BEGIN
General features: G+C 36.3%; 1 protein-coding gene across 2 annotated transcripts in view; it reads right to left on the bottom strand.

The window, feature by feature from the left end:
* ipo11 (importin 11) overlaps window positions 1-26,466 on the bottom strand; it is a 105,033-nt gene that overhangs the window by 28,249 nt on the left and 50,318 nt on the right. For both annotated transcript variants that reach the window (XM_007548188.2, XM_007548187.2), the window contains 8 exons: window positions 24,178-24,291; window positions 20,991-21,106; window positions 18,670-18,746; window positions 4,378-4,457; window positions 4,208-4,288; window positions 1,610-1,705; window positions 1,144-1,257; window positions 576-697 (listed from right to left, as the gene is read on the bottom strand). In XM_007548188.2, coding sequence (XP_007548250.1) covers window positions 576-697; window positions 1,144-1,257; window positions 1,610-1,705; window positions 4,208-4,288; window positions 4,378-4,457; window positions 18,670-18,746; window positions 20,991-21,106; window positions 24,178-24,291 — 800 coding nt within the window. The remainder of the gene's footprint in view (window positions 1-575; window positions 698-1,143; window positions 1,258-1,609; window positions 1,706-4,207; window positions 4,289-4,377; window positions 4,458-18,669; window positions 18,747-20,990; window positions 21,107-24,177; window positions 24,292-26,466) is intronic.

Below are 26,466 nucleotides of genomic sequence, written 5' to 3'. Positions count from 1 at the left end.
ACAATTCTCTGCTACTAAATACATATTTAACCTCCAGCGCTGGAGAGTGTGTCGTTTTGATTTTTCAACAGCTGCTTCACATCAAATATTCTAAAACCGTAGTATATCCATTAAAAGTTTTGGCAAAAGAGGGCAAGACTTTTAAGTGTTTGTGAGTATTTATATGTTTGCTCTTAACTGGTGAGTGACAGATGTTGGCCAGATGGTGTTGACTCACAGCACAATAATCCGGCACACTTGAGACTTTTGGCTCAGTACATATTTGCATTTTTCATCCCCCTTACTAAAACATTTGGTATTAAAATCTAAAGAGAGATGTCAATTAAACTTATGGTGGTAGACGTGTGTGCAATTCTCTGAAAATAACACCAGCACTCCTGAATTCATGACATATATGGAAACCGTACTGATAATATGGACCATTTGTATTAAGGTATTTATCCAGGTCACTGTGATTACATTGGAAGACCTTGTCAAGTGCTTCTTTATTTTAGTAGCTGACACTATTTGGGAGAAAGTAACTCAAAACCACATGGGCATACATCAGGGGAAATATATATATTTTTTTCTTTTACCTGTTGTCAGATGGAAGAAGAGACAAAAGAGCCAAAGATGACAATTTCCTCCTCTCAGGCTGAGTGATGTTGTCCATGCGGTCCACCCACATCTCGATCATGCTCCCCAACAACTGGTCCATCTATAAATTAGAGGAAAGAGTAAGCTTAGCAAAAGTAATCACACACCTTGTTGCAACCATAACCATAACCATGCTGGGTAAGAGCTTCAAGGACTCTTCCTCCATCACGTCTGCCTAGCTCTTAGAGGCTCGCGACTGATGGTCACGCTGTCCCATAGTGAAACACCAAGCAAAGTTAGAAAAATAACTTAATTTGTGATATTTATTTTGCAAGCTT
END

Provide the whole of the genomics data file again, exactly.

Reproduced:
General features: G+C 36.3%; 1 protein-coding gene across 2 annotated transcripts in view; it reads right to left on the bottom strand.

The window, feature by feature from the left end:
* ipo11 (importin 11) overlaps window positions 1-26,466 on the bottom strand; it is a 105,033-nt gene that overhangs the window by 28,249 nt on the left and 50,318 nt on the right. For both annotated transcript variants that reach the window (XM_007548188.2, XM_007548187.2), the window contains 8 exons: window positions 24,178-24,291; window positions 20,991-21,106; window positions 18,670-18,746; window positions 4,378-4,457; window positions 4,208-4,288; window positions 1,610-1,705; window positions 1,144-1,257; window positions 576-697 (listed from right to left, as the gene is read on the bottom strand). In XM_007548188.2, coding sequence (XP_007548250.1) covers window positions 576-697; window positions 1,144-1,257; window positions 1,610-1,705; window positions 4,208-4,288; window positions 4,378-4,457; window positions 18,670-18,746; window positions 20,991-21,106; window positions 24,178-24,291 — 800 coding nt within the window. The remainder of the gene's footprint in view (window positions 1-575; window positions 698-1,143; window positions 1,258-1,609; window positions 1,706-4,207; window positions 4,289-4,377; window positions 4,458-18,669; window positions 18,747-20,990; window positions 21,107-24,177; window positions 24,292-26,466) is intronic.

Below are 26,466 nucleotides of genomic sequence, written 5' to 3'. Positions count from 1 at the left end.
ACAATTCTCTGCTACTAAATACATATTTAACCTCCAGCGCTGGAGAGTGTGTCGTTTTGATTTTTCAACAGCTGCTTCACATCAAATATTCTAAAACCGTAGTATATCCATTAAAAGTTTTGGCAAAAGAGGGCAAGACTTTTAAGTGTTTGTGAGTATTTATATGTTTGCTCTTAACTGGTGAGTGACAGATGTTGGCCAGATGGTGTTGACTCACAGCACAATAATCCGGCACACTTGAGACTTTTGGCTCAGTACATATTTGCATTTTTCATCCCCCTTACTAAAACATTTGGTATTAAAATCTAAAGAGAGATGTCAATTAAACTTATGGTGGTAGACGTGTGTGCAATTCTCTGAAAATAACACCAGCACTCCTGAATTCATGACATATATGGAAACCGTACTGATAATATGGACCATTTGTATTAAGGTATTTATCCAGGTCACTGTGATTACATTGGAAGACCTTGTCAAGTGCTTCTTTATTTTAGTAGCTGACACTATTTGGGAGAAAGTAACTCAAAACCACATGGGCATACATCAGGGGAAATATATATATTTTTTTCTTTTACCTGTTGTCAGATGGAAGAAGAGACAAAAGAGCCAAAGATGACAATTTCCTCCTCTCAGGCTGAGTGATGTTGTCCATGCGGTCCACCCACATCTCGATCATGCTCCCCAACAACTGGTCCATCTATAAATTAGAGGAAAGAGTAAGCTTAGCAAAAGTAATCACACACCTTGTTGCAACCATAACCATAACCATGCTGGGTAAGAGCTTCAAGGACTCTTCCTCCATCACGTCTGCCTAGCTCTTAGAGGCTCGCGACTGATGGTCACGCTGTCCCATAGTGAAACACCAAGCAAAGTTAGAAAAATAACTTAATTTGTGATATTTATTTTGCAAGCTT